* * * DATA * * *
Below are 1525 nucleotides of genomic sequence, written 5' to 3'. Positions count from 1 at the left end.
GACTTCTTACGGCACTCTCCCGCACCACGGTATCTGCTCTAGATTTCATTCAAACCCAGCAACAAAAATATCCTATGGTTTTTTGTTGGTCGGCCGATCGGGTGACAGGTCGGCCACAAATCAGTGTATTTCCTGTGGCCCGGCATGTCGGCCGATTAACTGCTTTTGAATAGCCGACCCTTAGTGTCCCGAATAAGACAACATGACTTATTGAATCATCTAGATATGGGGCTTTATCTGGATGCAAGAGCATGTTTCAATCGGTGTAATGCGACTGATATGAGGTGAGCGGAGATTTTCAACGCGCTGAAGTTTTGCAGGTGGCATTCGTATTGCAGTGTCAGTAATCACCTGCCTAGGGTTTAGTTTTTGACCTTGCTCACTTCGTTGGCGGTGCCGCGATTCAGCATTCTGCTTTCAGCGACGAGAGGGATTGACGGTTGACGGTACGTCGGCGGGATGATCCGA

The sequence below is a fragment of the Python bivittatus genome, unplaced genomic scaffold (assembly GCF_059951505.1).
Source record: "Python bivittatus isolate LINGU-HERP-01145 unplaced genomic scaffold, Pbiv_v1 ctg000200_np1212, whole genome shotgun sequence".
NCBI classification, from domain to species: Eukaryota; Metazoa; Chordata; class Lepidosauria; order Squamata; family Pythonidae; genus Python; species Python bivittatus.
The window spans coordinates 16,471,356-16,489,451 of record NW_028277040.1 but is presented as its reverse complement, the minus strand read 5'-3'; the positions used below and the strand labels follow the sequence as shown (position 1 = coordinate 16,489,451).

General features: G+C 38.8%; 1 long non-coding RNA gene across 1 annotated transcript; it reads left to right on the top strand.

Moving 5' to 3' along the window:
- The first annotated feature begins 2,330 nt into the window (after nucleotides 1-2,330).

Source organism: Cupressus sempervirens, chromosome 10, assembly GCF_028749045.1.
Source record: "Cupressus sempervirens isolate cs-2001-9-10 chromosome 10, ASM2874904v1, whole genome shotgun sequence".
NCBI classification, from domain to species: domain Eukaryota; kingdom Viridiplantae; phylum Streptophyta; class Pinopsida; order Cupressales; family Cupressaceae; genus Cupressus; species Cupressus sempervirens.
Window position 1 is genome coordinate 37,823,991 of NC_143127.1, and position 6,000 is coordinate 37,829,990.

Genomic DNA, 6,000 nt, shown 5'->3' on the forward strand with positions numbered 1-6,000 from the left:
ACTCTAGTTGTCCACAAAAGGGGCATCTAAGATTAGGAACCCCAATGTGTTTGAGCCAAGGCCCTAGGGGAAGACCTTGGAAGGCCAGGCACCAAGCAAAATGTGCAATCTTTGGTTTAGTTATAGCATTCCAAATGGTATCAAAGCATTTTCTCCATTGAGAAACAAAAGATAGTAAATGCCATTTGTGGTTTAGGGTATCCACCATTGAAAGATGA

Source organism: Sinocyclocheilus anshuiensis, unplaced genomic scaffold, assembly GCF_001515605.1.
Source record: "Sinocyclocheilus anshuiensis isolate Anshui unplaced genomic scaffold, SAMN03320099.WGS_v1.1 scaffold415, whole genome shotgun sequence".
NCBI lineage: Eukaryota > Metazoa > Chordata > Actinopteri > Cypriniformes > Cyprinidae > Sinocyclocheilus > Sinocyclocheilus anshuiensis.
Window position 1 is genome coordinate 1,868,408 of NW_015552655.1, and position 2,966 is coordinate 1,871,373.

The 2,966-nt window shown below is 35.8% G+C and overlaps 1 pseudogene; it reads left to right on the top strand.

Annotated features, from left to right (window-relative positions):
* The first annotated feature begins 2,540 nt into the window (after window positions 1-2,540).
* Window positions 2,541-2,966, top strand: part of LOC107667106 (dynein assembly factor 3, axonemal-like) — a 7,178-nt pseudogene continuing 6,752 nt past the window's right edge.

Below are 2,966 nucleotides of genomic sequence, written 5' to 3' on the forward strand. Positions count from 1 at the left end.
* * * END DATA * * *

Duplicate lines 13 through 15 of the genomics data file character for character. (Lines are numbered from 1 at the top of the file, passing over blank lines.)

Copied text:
Window position 1 is genome coordinate 37,823,991 of NC_143127.1, and position 6,000 is coordinate 37,829,990.

Genomic DNA, 6,000 nt, shown 5'->3' on the forward strand with positions numbered 1-6,000 from the left:
ACTCTAGTTGTCCACAAAAGGGGCATCTAAGATTAGGAACCCCAATGTGTTTGAGCCAAGGCCCTAGGGGAAGACCTTGGAAGGCCAGGCACCAAGCAAAATGTGCAATCTTTGGTTTAGTTATAGCATTCCAAATGGTATCAAAGCATTTTCTCCATTGAGAAACAAAAGATAGTAAATGCCATTTGTGGTTTAGGGTATCCACCATTGAAAGATGA